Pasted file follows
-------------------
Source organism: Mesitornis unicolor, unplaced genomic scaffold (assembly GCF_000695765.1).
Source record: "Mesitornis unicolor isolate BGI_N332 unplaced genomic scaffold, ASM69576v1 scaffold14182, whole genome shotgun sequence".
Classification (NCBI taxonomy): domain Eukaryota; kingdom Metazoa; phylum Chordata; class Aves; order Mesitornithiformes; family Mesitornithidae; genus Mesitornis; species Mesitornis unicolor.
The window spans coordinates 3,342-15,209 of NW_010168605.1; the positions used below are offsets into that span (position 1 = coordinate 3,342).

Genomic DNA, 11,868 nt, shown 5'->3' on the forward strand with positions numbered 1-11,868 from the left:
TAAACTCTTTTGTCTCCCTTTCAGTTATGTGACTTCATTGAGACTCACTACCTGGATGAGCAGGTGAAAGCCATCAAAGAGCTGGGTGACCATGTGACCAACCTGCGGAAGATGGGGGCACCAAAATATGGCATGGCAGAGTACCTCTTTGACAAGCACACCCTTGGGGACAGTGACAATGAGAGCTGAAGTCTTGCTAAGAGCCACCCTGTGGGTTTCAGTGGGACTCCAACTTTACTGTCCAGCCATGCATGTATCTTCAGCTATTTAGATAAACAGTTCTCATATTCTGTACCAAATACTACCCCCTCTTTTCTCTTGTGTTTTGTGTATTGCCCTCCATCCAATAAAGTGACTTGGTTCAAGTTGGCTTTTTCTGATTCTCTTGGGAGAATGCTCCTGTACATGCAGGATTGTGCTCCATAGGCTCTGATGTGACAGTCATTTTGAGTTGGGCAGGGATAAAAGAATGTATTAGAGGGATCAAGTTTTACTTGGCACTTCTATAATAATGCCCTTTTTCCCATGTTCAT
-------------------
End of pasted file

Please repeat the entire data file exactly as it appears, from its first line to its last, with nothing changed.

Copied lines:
Source organism: Mesitornis unicolor, unplaced genomic scaffold (assembly GCF_000695765.1).
Source record: "Mesitornis unicolor isolate BGI_N332 unplaced genomic scaffold, ASM69576v1 scaffold14182, whole genome shotgun sequence".
Classification (NCBI taxonomy): domain Eukaryota; kingdom Metazoa; phylum Chordata; class Aves; order Mesitornithiformes; family Mesitornithidae; genus Mesitornis; species Mesitornis unicolor.
The window spans coordinates 3,342-15,209 of NW_010168605.1; the positions used below are offsets into that span (position 1 = coordinate 3,342).

Genomic DNA, 11,868 nt, shown 5'->3' on the forward strand with positions numbered 1-11,868 from the left:
TAAACTCTTTTGTCTCCCTTTCAGTTATGTGACTTCATTGAGACTCACTACCTGGATGAGCAGGTGAAAGCCATCAAAGAGCTGGGTGACCATGTGACCAACCTGCGGAAGATGGGGGCACCAAAATATGGCATGGCAGAGTACCTCTTTGACAAGCACACCCTTGGGGACAGTGACAATGAGAGCTGAAGTCTTGCTAAGAGCCACCCTGTGGGTTTCAGTGGGACTCCAACTTTACTGTCCAGCCATGCATGTATCTTCAGCTATTTAGATAAACAGTTCTCATATTCTGTACCAAATACTACCCCCTCTTTTCTCTTGTGTTTTGTGTATTGCCCTCCATCCAATAAAGTGACTTGGTTCAAGTTGGCTTTTTCTGATTCTCTTGGGAGAATGCTCCTGTACATGCAGGATTGTGCTCCATAGGCTCTGATGTGACAGTCATTTTGAGTTGGGCAGGGATAAAAGAATGTATTAGAGGGATCAAGTTTTACTTGGCACTTCTATAATAATGCCCTTTTTCCCATGTTCAT